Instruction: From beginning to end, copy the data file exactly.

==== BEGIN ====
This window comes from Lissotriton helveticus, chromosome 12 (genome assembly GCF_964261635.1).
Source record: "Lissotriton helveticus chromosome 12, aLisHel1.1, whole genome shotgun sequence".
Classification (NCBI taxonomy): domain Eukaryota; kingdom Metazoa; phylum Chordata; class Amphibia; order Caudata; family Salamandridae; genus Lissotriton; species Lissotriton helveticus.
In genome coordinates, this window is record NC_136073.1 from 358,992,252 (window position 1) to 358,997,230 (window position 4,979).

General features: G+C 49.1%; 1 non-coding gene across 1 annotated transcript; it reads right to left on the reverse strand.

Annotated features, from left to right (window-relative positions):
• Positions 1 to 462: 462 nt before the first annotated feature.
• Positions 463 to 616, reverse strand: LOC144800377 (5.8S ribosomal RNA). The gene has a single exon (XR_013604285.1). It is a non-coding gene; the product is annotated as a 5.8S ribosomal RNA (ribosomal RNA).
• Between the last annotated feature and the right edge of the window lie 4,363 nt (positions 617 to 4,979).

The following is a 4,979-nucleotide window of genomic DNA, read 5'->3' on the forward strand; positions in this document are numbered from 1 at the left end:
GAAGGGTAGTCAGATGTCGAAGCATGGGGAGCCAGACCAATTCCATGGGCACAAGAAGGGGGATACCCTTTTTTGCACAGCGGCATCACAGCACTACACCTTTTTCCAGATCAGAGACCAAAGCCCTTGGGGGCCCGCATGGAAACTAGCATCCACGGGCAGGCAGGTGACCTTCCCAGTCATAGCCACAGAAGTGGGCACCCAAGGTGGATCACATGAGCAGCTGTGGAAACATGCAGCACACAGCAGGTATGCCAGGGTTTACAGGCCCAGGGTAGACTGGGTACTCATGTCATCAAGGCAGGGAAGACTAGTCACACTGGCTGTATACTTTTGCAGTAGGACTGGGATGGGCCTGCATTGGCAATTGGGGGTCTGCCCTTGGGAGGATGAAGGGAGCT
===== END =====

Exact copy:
This window comes from Lissotriton helveticus, chromosome 12 (genome assembly GCF_964261635.1).
Source record: "Lissotriton helveticus chromosome 12, aLisHel1.1, whole genome shotgun sequence".
Classification (NCBI taxonomy): domain Eukaryota; kingdom Metazoa; phylum Chordata; class Amphibia; order Caudata; family Salamandridae; genus Lissotriton; species Lissotriton helveticus.
In genome coordinates, this window is record NC_136073.1 from 358,992,252 (window position 1) to 358,997,230 (window position 4,979).

General features: G+C 49.1%; 1 non-coding gene across 1 annotated transcript; it reads right to left on the reverse strand.

Annotated features, from left to right (window-relative positions):
• Positions 1 to 462: 462 nt before the first annotated feature.
• Positions 463 to 616, reverse strand: LOC144800377 (5.8S ribosomal RNA). The gene has a single exon (XR_013604285.1). It is a non-coding gene; the product is annotated as a 5.8S ribosomal RNA (ribosomal RNA).
• Between the last annotated feature and the right edge of the window lie 4,363 nt (positions 617 to 4,979).

The following is a 4,979-nucleotide window of genomic DNA, read 5'->3' on the forward strand; positions in this document are numbered from 1 at the left end:
GAAGGGTAGTCAGATGTCGAAGCATGGGGAGCCAGACCAATTCCATGGGCACAAGAAGGGGGATACCCTTTTTTGCACAGCGGCATCACAGCACTACACCTTTTTCCAGATCAGAGACCAAAGCCCTTGGGGGCCCGCATGGAAACTAGCATCCACGGGCAGGCAGGTGACCTTCCCAGTCATAGCCACAGAAGTGGGCACCCAAGGTGGATCACATGAGCAGCTGTGGAAACATGCAGCACACAGCAGGTATGCCAGGGTTTACAGGCCCAGGGTAGACTGGGTACTCATGTCATCAAGGCAGGGAAGACTAGTCACACTGGCTGTATACTTTTGCAGTAGGACTGGGATGGGCCTGCATTGGCAATTGGGGGTCTGCCCTTGGGAGGATGAAGGGAGCT